… if the testator has duly executed his will the presumption is that he knew and approved of all its contents, and that presumption becomes very grave and a strong one and only to be rebutted by the clearest evidence in cases where the will was read over to the to testator. It is however, going too far to say that it must established beyond all doubt that the words which a party seeks to have omitted did not form part of the testator’s will. Furthermore, the reading over must be a proper one. But where the will was not read over to the testator and the mistake is made in circumstances in which the court may omit words or dispositions, the mistake may be established on a balance of probabilities. (at p.167)
 In Vout v. Hay,  2 S.C.R. 876, the court heard an appeal in which it was alleged there were “suspicious circumstances” surrounding the execution of a will. At para. 26, Sopinka J. for the court observed:
…Although the propounder of the will has the legal burden with respect to due execution, knowledge and approval, and testamentary capacity, the propounder, is aided by a rebuttable presumption. Upon proof that the will was duly executed with the requisite formalities, after having been read over to or by a testator who appeared to understand it, it will generally be presumed that the testator knew and approved of the contents and had the necessary testamentary capacity.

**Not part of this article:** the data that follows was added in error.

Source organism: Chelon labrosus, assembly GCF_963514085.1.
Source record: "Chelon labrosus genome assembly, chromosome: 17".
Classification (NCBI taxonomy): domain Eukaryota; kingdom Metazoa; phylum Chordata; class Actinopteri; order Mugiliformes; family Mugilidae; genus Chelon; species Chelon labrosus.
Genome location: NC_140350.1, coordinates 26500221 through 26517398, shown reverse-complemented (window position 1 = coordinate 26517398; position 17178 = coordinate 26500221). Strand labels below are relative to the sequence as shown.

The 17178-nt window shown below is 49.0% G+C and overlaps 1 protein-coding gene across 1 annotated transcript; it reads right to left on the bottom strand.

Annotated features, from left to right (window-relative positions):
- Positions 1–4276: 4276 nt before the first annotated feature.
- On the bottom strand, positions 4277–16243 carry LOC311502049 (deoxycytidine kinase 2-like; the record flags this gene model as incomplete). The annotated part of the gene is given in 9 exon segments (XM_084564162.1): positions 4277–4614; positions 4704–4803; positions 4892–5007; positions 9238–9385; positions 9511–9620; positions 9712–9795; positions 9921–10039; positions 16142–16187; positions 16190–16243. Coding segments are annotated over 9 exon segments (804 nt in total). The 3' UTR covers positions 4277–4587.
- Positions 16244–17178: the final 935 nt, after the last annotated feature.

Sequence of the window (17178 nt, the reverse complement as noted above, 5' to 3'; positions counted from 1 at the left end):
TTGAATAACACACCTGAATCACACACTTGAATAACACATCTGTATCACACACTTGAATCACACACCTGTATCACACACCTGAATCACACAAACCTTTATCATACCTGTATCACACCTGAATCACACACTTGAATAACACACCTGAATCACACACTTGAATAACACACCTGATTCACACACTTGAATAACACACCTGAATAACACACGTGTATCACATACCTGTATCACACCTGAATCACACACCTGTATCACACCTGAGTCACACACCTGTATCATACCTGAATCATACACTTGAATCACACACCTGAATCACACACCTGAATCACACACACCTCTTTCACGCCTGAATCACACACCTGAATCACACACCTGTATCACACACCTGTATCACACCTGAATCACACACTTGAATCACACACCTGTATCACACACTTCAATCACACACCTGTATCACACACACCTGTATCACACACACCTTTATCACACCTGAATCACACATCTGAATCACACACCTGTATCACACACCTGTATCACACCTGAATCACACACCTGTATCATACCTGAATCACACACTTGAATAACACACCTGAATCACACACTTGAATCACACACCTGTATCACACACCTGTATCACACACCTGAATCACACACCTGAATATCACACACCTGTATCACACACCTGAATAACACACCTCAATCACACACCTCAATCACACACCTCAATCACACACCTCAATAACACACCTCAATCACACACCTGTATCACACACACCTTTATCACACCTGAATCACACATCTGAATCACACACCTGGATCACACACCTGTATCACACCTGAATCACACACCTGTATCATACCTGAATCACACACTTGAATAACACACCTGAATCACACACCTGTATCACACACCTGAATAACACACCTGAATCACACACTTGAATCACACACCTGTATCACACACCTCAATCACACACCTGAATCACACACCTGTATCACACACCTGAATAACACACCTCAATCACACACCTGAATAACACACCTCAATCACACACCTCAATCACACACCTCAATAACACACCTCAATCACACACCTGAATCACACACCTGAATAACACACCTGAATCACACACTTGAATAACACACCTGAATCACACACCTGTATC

The “propounders” of the 2003 Will are the Fedorek respondents.
 The jurisdiction of the English probate court to rectify will was modified and enlarged by the Administration of Justice Act, 1982. There is no similar legislation in British Columbia, but English authority on rectification of wills, prior to the coming into force of the English statute on January 1, 1983, continues to be persuasive in British Columbia.
 In Re Morris (deceased)  1 All E.R. 1057 a testatrix executed a will making a pecuniary legacy in sub clause 7[iv]. The testatrix later instructed her solicitor to prepare a codicil altering the provisions of sub clause 7[iv] but instead the solicitor mistakenly prepared a codicil which revoked all of clause 7, thereby depriving the beneficiary of the legacy. The testatrix took the codicil to her bank to execute it, “but there was no discussion about its meaning and effect”. The learned judge nevertheless held “the testatrix read it in the sense of casting her eye over it”.